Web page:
ARM: A Trojan Horse Strategy - Microservers

The Microserver: Three Key Players, Three Different Views
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an Ferguson, Director of Server Systems and Ecosystem at ARMan Ferguson, Director of Server Systems and Ecosystem at ARMJust like Intel, ARM knows of the strengths of its competition and is not making overly aggressive statements about its competitive strategy in the microserver market.

"They won't just let us tickle their bellies," said Ian Ferguson, Director of Server Systems and Ecosystem at ARM.

He told us that ARM has been working on the idea and production of server-oriented processors for at least five years when "first tier vendors" approached them about the possibility of such a chip. This initial idea has evolved into an actual product, which we expect to see late next year in prototype form and in customer implementations in 2014.

However, ARM will not go head-to-head with Intel. Instead, it will focus on those areas that especially benefit from its low power chip architecture. "This will not be the chip to throw gigahertz at. We will not be making claims of being the best thing since sliced bread," Ferguson said.

ARM's strategy is to go after the opportunities in which the company has established credibility through its low-power achievements.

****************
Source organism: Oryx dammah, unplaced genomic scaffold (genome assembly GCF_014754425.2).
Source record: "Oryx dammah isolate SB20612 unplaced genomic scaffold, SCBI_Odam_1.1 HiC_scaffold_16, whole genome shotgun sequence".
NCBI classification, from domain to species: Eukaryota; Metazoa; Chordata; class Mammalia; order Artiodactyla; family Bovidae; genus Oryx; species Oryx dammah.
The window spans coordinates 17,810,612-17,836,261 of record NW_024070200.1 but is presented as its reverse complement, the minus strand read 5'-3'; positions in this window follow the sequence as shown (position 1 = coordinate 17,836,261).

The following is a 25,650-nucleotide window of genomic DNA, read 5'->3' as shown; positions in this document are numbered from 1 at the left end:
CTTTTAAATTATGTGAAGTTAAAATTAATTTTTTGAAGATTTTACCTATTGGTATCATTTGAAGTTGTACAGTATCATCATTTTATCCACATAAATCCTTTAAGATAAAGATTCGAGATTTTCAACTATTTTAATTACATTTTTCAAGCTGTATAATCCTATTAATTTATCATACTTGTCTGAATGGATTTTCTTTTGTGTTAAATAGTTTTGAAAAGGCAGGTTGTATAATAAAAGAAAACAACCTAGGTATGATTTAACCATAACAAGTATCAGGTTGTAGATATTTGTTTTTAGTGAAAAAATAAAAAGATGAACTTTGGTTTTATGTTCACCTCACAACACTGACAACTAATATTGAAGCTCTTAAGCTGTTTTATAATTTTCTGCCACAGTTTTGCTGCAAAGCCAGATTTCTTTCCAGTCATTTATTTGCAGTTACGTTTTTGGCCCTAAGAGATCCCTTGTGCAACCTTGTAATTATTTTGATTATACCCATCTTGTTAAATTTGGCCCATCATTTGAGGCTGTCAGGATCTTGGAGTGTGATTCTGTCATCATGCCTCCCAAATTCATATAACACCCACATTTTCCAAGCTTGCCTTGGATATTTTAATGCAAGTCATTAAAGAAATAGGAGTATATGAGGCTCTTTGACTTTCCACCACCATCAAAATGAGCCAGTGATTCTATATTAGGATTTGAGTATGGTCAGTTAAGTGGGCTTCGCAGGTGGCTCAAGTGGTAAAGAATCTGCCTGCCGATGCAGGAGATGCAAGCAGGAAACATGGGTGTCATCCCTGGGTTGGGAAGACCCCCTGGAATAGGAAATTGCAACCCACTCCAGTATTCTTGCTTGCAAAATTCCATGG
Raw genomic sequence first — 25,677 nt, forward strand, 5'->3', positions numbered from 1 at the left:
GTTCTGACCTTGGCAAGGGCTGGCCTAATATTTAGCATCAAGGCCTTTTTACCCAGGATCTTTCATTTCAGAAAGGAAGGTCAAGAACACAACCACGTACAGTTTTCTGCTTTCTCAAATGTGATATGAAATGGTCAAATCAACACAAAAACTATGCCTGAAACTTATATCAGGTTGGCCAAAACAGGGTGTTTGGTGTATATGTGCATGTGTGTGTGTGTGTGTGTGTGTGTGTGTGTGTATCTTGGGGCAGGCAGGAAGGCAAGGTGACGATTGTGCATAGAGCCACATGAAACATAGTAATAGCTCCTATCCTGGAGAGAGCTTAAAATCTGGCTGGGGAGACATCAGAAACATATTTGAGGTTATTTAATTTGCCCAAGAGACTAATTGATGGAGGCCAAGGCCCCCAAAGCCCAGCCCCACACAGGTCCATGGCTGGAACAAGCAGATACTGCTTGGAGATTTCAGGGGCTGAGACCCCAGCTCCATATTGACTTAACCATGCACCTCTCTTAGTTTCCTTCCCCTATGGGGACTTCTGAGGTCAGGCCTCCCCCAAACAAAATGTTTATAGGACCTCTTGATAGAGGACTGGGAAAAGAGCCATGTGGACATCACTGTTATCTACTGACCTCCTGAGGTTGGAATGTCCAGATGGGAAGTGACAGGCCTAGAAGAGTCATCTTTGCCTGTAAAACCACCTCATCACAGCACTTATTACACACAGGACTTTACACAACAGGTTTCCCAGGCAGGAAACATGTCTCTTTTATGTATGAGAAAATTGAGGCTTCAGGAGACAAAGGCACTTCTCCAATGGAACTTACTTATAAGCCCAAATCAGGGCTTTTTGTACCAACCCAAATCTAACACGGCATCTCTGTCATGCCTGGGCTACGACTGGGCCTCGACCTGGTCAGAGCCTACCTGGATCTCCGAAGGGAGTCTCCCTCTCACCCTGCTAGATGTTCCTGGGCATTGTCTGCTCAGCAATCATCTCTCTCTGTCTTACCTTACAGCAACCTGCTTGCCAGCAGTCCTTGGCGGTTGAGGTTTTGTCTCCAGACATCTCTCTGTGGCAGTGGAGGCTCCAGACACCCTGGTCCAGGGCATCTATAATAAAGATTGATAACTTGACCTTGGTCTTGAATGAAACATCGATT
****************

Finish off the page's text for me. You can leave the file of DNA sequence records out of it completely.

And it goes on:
That does not mean that Ferguson does not see performance for ARM processors improvements down the road, as he hinted toward GPGPU leverage in ARM SoCs that may see a boost via partners such as AMD. However, it would be wrong to see ARM as a direct Intel competitor in the microserver arena initially, as the two will not clash immediately: ARM is very conscious about its performance proposition and is unlikely to challenge Intel on these grounds anytime soon.

It is storage, networking and security appliances in web 2.0 and cloud environments where ARM believes it can be most compelling, initially. According to Ferguson, the code base in these applications is less important to data centers than the potential power savings and integration opportunities.

"These are areas in the data center that are based on high level code. Keeping the existing code do not always provide a massive benefit against the potential power savings," he said.

However, even if the current ARM strategy is not designed to go head-to-head with Intel, the approach of the company is to use the expertise of each of its partners such as Marvell, TI, Qualcomm and Nvidia to create customized chips for very specific purposes. Ferguson conceded that Intel has a clear advantage in available cash, marketing and technology resources. "But, for example, Marvell and Broadcom, are much better in developing networking products than Intel," he said.

Ultimately, ARM's initial opportunity lies in specialized products in the data center "where performance is not key" - and in products that are not in the immediate focus area of Intel. "We understand power better than Intel does," Ferguson confidently said.

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